What St. Sergius of Radonezh and St. Benedict of Nursia Have in Common

July 5 (18) is a commemoration day of Saint Sergius of Radonezh. Rereading his life story, I’ve discovered that many aspects of his biography resemble another saint who lived much earlier – St. Benedict of Nursia. Living in different eras, in completely different countries (the former in Russia, the latter in Italy) these two pillars of monasticism went to Christ by similar ways.

The beginning of the way. Both future saints were born in the province: Benedict was born in the town of Nursia in central Italy around the year 480, and Bartholomew (the name of St. Sergius before monasticism) in the village of Varnitsy, near Rostov in 1314. Both children came from the noble families: Benedict was the son of a noble Roman Christian, and Bartholomew was born to Cyril and Mary, noble and pious boyars. Benedict was sent to study in Rome, and Bartholomew was sent to study as well at the age of 7. However, the future Russian saint had great difficulty in learning and only a fervent prayer of the boy and God’s miracle helped the child to become literate. Both young men felt the calling for a solitary life from an early age. At the age of 20, Benedict, without completing his studies, decided to leave the bustle of the capital and settled in a remote village with a group of like-minded people; while Bartholomew, after the death of his parents, went into a forest near Radonezh for hermit’s life with his brother Stephen. At 23, he took the monastic vows with the name Sergius.

Saint Sergius of Radonezh

We can say that both monks practiced asceticism, lived a pious life, and loved to work. Thanks to the spiritual wisdom and living love of St. Sergius, a community of 12 monks was formed around him. They asked St. Sergius to become an abbot, and after that some strict rules were implemented in the community. Soon the monks began to murmur because of those restrictions and St. Sergius left his monastery. However, later he hearkened to a supplication of the remaining monks and came back. Benedict, just as Sergius, decided to devote himself to ascetic being and lived in a cave for several years. Soon the ascetic’s fame reached one of the monasteries and the brethren begged him to become their abbot. Benedict agreed, but the monks could not stand the tense spiritual life of the new abbot. They tried to kill him by pouring poison into a jug of wine, which crashed after Benedict made the sign of the cross on it. Just as Sergius, Benedict left that place. He also left the first monastery in Subiaco due to the envy of the local cleric Floran. And only then he founded his famous monastery in Monte Cassino, after destroying the pagan altar and converting pagan population to Christianity. The number of Benedict’s disciples grew, and the saint divided them into 12 groups of 12 people each and appointed an abbot from among the most experienced ones in each monastery. Both Benedict and Sergius were wonderworkers. They both raised a son of a local peasant from the dead by their prayer to God. Both saints were honored with visions: Benedict saw the whole world as a single sunshine’s ray, while Sergius was visited by Theotokos and Apostle Peter. He saw also many birds foreshadowing his many disciples. Benedict predicted his death 6 days before it, and Sergius predicted his death 6 months before it.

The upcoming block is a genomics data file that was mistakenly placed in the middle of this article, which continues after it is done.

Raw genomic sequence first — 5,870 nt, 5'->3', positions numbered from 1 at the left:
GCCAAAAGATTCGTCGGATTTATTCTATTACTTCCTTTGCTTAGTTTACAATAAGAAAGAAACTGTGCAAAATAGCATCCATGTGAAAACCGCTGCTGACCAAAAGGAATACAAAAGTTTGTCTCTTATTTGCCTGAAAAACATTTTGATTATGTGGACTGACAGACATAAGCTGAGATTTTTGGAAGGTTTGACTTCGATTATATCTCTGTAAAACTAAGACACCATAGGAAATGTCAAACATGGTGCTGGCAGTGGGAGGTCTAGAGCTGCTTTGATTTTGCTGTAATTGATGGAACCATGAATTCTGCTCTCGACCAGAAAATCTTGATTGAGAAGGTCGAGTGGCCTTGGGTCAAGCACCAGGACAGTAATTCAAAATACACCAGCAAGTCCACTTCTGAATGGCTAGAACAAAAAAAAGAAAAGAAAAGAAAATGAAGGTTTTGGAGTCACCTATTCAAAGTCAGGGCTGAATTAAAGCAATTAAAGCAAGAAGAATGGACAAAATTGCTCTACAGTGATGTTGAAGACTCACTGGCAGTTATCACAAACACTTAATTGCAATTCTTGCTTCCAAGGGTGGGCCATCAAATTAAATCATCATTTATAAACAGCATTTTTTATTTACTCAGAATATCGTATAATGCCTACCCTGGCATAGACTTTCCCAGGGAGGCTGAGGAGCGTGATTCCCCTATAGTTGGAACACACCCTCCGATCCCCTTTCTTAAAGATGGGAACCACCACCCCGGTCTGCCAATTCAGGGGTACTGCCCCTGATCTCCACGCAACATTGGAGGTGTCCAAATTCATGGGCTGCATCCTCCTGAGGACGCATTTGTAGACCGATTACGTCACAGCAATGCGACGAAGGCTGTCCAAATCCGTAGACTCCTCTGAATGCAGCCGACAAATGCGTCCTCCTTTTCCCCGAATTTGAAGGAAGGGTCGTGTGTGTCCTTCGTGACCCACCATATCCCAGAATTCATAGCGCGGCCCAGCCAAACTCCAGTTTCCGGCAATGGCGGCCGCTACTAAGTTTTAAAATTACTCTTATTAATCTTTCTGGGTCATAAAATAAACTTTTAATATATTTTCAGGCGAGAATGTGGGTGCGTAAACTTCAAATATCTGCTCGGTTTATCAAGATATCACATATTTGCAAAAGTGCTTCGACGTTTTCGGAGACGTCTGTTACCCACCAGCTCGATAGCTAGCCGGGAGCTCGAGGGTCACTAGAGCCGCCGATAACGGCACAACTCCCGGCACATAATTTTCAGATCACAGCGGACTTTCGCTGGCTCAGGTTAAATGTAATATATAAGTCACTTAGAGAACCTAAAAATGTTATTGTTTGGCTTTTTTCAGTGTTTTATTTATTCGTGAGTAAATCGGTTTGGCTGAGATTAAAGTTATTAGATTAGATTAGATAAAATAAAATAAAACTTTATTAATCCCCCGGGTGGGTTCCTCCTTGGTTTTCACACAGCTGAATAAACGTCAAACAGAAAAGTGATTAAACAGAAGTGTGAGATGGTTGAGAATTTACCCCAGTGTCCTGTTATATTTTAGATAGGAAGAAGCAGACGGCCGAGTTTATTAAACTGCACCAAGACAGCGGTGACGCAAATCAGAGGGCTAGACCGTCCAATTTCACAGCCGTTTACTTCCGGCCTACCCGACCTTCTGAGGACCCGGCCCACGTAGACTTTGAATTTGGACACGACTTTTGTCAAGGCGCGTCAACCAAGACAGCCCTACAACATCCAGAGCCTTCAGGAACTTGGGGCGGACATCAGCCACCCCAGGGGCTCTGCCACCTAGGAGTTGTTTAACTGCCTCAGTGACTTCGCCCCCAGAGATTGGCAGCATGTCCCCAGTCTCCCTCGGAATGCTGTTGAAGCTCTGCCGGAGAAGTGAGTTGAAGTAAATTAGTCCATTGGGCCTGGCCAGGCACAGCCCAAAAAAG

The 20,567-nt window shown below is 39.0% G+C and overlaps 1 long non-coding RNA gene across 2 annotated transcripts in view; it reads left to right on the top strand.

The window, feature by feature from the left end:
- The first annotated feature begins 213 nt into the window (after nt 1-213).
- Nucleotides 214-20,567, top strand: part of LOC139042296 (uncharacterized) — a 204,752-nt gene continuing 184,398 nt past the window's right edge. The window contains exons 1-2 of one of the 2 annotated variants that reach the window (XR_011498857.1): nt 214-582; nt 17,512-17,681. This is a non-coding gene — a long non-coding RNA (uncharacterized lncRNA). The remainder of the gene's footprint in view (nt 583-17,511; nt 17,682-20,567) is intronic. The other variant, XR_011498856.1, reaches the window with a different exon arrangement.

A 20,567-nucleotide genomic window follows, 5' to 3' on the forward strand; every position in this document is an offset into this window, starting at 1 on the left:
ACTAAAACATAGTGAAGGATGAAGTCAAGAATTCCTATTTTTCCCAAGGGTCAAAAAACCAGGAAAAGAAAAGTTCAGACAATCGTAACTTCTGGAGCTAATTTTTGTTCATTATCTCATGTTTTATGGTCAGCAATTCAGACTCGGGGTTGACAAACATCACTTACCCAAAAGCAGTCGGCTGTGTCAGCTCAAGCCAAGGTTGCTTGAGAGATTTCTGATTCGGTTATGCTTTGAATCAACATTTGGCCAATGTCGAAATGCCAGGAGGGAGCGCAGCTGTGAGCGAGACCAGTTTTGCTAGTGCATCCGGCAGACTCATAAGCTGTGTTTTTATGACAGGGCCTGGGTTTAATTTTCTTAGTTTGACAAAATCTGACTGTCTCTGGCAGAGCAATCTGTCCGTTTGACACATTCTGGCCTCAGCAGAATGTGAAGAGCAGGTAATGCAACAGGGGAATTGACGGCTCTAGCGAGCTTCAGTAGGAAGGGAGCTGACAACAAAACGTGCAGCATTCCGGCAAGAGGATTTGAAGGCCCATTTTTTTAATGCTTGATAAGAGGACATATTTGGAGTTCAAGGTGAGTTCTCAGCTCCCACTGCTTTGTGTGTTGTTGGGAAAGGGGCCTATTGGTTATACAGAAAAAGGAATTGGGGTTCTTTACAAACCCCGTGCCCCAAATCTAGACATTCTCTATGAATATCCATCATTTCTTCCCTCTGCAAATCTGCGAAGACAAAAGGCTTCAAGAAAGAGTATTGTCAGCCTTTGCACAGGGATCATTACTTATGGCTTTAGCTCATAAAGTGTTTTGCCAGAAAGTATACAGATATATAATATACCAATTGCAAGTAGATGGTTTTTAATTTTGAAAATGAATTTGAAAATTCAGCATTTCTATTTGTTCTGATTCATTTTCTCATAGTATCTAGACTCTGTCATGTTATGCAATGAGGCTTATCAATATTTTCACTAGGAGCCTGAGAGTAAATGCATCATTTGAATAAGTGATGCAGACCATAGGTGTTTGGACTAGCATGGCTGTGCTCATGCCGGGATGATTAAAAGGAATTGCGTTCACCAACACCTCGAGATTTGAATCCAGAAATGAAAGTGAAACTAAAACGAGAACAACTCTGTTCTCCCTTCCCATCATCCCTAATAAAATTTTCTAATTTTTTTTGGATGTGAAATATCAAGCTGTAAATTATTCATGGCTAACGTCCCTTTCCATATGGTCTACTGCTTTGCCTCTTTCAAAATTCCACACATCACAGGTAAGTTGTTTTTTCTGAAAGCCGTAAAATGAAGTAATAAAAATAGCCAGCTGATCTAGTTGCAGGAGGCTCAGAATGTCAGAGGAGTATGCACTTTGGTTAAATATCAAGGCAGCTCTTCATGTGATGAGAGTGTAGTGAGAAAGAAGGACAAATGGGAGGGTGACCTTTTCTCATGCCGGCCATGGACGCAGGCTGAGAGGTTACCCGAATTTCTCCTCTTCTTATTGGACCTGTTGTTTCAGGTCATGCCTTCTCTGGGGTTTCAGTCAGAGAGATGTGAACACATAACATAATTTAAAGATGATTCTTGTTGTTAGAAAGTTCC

Saint Benedict of Nursia

Monte Cassino and The Trinity Lavra. The influence of both saints spread over the ages. Benedict lived in similar with Sergius’s conditions. Italy was conquered by the barbarians; paganism was still flourishing in certain areas. Russia just started to recover after the conquest of the Tatars. In such conditions, their abodes served as hotbeds for Christian education. The Order of Saint Benedict spread throughout Europe. The Benedictines’ monasteries were centers of culture and monastic scholarship, and the Benedict’s Charter generated many saints. Likewise, The Trinity Lavra of St. Sergius was at the forefront of the spiritual and cultural revival of Russia. About 40 monasteries from Vologda to Galicia were founded by the disciples of St. Sergius. The founders of more than 50 monasteries emerged from them, planting in the new lands the culture and traditions of hesychasm, followed by St. Sergius, the Abbot of the Russian land.

Ss. Benedict and Sergius – the prayerful men, great ascetics and laborers – followed Christ by prayer and fast. The fruits of their choice served for the good of their people, preserving Christianity and culture in conditions of general disruption and savagery of mores. Prayer and work are the covenant of both saints. And we know that by adhering to this ideal, one can achieve the holiness that they have achieved once.

John Nichiporuk

About the author

John Nichiporuk,
a Bachelor of Theology, specialized in Biblical Studies; a member of The Catalog of Good Deeds team

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